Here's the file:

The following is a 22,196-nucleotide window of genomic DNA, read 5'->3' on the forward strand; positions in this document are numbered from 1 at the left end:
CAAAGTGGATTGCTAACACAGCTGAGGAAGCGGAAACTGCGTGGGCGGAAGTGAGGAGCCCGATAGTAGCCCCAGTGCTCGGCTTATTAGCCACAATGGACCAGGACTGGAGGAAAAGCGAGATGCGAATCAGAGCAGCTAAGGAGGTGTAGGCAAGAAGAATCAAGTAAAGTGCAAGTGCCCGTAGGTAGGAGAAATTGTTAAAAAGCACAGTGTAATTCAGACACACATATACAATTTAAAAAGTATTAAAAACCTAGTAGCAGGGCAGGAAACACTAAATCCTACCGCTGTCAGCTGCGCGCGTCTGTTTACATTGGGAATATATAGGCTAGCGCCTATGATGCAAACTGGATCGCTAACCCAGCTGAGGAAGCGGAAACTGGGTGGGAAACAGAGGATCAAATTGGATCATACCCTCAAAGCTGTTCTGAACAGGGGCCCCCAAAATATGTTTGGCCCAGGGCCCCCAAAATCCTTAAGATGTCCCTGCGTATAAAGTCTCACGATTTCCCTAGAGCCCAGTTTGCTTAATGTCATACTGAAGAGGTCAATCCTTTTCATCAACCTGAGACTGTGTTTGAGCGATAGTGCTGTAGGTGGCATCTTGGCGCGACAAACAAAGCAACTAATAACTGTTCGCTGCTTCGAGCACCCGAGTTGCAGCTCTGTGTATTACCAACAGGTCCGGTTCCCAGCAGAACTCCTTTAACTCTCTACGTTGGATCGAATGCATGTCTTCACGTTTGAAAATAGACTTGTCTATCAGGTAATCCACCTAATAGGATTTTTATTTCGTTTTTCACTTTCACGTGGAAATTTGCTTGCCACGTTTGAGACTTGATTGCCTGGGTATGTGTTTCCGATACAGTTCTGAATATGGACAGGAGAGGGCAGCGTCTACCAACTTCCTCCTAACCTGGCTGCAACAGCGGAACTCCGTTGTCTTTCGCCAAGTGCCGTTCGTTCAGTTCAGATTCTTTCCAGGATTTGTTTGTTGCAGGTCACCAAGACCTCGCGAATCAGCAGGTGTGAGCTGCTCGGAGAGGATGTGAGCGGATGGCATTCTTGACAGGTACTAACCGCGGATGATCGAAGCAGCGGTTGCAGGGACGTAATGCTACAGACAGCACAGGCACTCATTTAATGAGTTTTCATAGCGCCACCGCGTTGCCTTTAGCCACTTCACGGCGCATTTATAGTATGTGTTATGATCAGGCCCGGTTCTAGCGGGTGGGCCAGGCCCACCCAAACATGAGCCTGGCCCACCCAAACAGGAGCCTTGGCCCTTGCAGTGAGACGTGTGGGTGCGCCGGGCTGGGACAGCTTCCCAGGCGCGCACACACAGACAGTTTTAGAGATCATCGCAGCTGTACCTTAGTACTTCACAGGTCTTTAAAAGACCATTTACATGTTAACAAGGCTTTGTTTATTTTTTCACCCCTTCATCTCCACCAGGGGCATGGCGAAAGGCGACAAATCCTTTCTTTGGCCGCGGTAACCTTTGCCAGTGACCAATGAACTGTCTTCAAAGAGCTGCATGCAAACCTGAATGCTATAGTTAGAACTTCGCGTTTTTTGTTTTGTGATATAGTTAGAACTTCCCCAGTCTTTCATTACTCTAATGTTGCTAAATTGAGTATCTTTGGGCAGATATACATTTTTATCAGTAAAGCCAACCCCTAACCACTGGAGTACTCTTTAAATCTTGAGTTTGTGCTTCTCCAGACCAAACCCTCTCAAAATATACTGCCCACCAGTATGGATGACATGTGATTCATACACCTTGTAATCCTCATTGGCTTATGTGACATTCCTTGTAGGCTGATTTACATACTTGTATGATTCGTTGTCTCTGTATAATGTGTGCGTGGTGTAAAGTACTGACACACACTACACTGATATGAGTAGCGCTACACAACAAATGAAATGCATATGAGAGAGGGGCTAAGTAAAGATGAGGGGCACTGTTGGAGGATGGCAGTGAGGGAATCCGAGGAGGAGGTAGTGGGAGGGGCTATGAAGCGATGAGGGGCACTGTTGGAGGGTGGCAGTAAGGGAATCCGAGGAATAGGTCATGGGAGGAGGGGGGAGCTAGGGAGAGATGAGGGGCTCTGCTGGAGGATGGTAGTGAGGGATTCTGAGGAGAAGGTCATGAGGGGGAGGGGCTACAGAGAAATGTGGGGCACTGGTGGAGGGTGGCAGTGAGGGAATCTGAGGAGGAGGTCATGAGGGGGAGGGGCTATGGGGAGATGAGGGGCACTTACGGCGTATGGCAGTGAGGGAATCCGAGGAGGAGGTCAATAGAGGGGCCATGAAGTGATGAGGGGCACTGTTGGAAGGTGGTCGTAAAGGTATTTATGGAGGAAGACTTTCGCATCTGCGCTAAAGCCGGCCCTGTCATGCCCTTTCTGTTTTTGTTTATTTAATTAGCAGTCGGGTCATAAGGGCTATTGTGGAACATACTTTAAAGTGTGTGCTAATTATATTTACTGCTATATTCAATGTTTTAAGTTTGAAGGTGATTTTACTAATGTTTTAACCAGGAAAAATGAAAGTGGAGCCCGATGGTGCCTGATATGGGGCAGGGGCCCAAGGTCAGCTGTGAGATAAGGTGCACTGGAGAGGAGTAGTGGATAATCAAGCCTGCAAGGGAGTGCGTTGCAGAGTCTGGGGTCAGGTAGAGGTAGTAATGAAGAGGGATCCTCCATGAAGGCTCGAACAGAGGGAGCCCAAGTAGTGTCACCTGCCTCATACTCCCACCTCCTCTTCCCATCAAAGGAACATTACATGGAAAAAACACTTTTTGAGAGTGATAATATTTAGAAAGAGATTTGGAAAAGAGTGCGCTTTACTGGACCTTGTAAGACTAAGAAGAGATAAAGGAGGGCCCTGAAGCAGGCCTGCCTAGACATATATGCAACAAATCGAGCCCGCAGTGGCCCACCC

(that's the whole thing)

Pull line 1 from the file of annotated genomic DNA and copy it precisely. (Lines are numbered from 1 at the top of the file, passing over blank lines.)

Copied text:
The following is a 22,196-nucleotide window of genomic DNA, read 5'->3' on the forward strand; positions in this document are numbered from 1 at the left end: